Date Published: 9 March 2009
AMA's Disaster Medicine and Public Health Preparedness Journal Releases Two New Studies
The American Medical Association's (AMA) Disaster Medicine and Public Health
Preparedness journal released two new studies. The studies found increased violence
among Mississippi women after Hurricane Katrina and increased legal protection
for emergency medical volunteers.
Mississippi Women Faced Increased Violence After Hurricane Katrina
New AMA Disaster Journal study suggests disaster planning efforts to reduce gender-based violence.
A new study published today in the American Medical Association’s (AMA) Disaster Medicine and Public Health Preparedness journal finds that Mississippi women who were displaced to other parts of the state by Hurricane Katrina faced increased sexual and physical violence following the disaster.
“Women who experience sexual violence are more likely to have symptoms of depression and can have suicidal thoughts,” said study lead author Lynn Lawry, M.D., M.S.P.H., M,Sc., senior health stability/humanitarian assistance specialist in the Office of the U.S. Assistant Secretary of Defense. “Disaster planning and health services should include efforts to protect women and address subsequent health issues that arise among women exposed to domestic violence during and after a disaster situation.”
Gender-based violence (GBV) can encompass physical, sexual, and psychosocial
violence that is committed due to the victim’s sex. The study found higher
rates of GBV among women who lived in trailer parks and who were displaced in
Mississippi, than immediately following the disaster. After two years, GBV rates
decreased, but were still higher than before the hurricane. Efforts to reduce
GVB violence should be incorporated into disaster planning.
Legal Protection needed For Emergency Medical Volunteers
AMA Disaster Journal study suggests state legislation and an arbitration board.
A new study published today in the American Medical Association’s (AMA) Disaster Medicine and Public Health Preparedness journal finds public health emergency relief efforts in the United States may be hindered by unclear liability protection laws for medical emergency responders. Policy recommendations that provide comprehensive immunity for volunteer health care workers are needed, as is a medical review panel to serve as an arbitration board.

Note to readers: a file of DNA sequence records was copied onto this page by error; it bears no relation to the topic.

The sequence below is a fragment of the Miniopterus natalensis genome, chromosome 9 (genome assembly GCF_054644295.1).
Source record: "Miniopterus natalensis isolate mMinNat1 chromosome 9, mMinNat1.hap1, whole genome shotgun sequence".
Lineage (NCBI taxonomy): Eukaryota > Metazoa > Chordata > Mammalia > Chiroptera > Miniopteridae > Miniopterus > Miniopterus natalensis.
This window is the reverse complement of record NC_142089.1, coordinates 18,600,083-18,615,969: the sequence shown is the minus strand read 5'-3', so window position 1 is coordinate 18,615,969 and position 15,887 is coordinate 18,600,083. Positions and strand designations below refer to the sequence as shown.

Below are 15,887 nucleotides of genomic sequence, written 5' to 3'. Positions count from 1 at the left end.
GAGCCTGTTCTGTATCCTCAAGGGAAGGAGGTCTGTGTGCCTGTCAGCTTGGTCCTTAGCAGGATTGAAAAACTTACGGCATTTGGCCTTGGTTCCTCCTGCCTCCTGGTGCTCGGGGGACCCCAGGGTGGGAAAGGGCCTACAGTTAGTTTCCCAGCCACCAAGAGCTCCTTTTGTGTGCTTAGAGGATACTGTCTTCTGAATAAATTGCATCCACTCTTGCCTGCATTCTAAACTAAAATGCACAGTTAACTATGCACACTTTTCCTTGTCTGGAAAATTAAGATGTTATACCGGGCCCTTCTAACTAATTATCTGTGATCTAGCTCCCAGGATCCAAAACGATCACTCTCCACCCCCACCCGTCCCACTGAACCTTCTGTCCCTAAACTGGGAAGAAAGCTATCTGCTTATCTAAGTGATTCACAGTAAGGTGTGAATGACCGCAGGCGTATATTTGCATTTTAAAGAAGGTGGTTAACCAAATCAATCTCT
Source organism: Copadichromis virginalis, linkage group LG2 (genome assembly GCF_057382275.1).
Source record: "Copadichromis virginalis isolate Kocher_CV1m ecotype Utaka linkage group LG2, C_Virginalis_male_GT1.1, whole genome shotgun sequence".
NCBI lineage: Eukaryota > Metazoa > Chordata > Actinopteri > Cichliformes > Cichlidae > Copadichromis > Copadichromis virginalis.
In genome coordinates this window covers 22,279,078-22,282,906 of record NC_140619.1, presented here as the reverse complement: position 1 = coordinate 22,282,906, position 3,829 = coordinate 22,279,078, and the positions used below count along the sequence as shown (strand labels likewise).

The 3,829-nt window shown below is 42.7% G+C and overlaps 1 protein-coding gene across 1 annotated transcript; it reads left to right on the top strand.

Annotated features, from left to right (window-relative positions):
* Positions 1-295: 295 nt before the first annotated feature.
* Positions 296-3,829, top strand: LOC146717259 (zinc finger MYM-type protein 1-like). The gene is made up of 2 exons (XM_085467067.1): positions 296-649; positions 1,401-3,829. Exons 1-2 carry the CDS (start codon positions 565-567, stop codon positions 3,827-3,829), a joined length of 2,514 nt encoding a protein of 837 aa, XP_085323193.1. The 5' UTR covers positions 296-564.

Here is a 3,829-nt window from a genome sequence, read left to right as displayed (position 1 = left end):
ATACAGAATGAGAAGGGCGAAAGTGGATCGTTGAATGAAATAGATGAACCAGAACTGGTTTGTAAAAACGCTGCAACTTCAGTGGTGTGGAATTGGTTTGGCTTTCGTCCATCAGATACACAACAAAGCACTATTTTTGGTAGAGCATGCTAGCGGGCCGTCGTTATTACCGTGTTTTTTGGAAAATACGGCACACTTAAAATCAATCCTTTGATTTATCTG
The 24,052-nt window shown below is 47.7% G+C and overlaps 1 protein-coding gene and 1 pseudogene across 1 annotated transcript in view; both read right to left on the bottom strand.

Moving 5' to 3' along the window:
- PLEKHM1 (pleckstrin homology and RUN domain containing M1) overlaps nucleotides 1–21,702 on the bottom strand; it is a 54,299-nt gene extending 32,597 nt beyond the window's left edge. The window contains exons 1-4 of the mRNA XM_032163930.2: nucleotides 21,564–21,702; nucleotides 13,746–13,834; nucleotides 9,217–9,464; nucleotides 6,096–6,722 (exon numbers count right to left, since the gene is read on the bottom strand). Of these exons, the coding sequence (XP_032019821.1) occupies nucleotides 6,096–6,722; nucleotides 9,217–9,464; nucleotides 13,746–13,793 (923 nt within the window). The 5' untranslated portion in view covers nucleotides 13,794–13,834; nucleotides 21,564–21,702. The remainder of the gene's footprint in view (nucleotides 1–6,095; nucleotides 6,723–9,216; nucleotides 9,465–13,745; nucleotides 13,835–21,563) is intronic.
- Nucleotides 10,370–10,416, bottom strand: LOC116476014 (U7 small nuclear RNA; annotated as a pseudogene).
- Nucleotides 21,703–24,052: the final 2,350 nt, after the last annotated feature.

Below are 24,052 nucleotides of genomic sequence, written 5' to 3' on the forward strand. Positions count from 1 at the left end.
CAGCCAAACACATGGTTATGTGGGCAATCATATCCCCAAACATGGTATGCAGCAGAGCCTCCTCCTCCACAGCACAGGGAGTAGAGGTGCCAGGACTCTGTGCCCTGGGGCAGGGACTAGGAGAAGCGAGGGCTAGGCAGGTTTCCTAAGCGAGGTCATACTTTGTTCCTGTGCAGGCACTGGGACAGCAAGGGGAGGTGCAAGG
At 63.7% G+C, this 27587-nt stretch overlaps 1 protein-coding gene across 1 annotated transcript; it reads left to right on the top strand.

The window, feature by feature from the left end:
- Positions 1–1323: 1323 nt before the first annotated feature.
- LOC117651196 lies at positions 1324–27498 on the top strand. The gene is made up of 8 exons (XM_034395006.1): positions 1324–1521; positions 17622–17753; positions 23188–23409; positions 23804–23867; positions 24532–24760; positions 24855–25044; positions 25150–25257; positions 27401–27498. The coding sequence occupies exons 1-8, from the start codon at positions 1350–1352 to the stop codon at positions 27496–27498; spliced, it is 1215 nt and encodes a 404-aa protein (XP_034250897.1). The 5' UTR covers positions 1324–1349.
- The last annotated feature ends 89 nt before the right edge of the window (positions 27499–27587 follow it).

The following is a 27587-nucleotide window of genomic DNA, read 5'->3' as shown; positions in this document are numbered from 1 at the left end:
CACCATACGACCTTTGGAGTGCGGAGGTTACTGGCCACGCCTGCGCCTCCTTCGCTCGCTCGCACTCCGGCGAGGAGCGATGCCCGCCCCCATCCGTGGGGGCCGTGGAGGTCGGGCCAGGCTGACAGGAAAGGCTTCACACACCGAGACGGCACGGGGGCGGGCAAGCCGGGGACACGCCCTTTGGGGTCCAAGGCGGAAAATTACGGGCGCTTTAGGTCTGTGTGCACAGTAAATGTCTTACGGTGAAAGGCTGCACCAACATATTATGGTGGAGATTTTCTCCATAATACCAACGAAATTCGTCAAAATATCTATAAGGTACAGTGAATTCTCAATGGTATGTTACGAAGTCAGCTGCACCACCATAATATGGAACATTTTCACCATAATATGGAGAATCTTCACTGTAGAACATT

“Physicians, nurses, and many other licensed health professionals have growing concerns about what might lead to censure, penalties from licensing boards, or lawsuits stemming from medical emergency response,” said study lead author Kristine M. Gebbie, Dr.P.H., R.N., Columbia University School of Nursing. “To help health care professionals respond willingly and appropriately in a disaster situation, it is important they understand the legal, ethical and social issues involved. In emergencies, it is only the circumstances that change; not the individual’s professional competency or the basic professional standard.”
This study is the outgrowth of a panel convened by the American Nurses Association that considered the ethical, professional, and practical aspects of meeting standards of care in emergency situations.
The study makes three key recommendations:
1. Health care professionals who may respond to an emergency should participate
in continuing medical education on emergency preparedness and participate in
emergency drills and exercises.
2. State legislation is needed for the adoption of comprehensive immunity for volunteer health care workers.
3. Support legislation that requires all questionable cases to be referred to an arbitration board such as a medical review panel (comprised of physicians, nurses and other health professionals) prior to criminal processing.
Source: American Medical Association (AMA).